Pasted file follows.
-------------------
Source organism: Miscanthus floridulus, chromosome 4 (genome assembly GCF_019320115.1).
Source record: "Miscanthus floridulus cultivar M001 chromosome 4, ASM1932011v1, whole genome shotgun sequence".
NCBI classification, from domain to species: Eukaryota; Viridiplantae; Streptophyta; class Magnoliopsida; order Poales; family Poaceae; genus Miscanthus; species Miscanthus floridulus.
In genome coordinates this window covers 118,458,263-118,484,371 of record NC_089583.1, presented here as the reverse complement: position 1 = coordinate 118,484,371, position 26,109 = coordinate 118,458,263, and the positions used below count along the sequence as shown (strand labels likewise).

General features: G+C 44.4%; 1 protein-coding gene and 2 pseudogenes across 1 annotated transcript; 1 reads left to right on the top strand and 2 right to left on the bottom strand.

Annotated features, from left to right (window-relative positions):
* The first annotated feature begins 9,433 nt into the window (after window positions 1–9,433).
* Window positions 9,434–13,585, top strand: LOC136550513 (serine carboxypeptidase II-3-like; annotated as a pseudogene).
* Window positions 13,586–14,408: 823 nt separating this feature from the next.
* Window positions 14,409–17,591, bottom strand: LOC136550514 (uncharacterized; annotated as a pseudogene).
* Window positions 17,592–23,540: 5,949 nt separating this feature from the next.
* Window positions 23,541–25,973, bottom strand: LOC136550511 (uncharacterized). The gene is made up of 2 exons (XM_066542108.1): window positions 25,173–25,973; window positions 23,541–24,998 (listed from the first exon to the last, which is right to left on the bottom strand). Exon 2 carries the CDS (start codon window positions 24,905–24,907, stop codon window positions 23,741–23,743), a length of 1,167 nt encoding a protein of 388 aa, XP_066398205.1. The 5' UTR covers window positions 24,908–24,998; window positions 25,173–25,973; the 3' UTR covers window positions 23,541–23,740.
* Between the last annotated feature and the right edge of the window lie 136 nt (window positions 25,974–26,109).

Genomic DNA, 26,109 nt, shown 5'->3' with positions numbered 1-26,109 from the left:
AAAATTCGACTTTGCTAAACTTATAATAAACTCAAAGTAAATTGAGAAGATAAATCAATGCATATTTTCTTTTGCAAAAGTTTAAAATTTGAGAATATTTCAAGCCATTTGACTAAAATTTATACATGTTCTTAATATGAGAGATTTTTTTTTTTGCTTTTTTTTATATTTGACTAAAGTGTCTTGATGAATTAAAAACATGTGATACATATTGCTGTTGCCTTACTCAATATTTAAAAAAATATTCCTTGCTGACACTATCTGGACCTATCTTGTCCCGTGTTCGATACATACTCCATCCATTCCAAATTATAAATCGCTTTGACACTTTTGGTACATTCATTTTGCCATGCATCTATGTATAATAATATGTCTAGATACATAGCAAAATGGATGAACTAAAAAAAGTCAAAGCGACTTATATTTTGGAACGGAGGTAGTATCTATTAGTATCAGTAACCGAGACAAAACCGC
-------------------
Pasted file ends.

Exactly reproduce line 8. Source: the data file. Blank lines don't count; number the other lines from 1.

* Window positions 9,434–13,585, top strand: LOC136550513 (serine carboxypeptidase II-3-like; annotated as a pseudogene).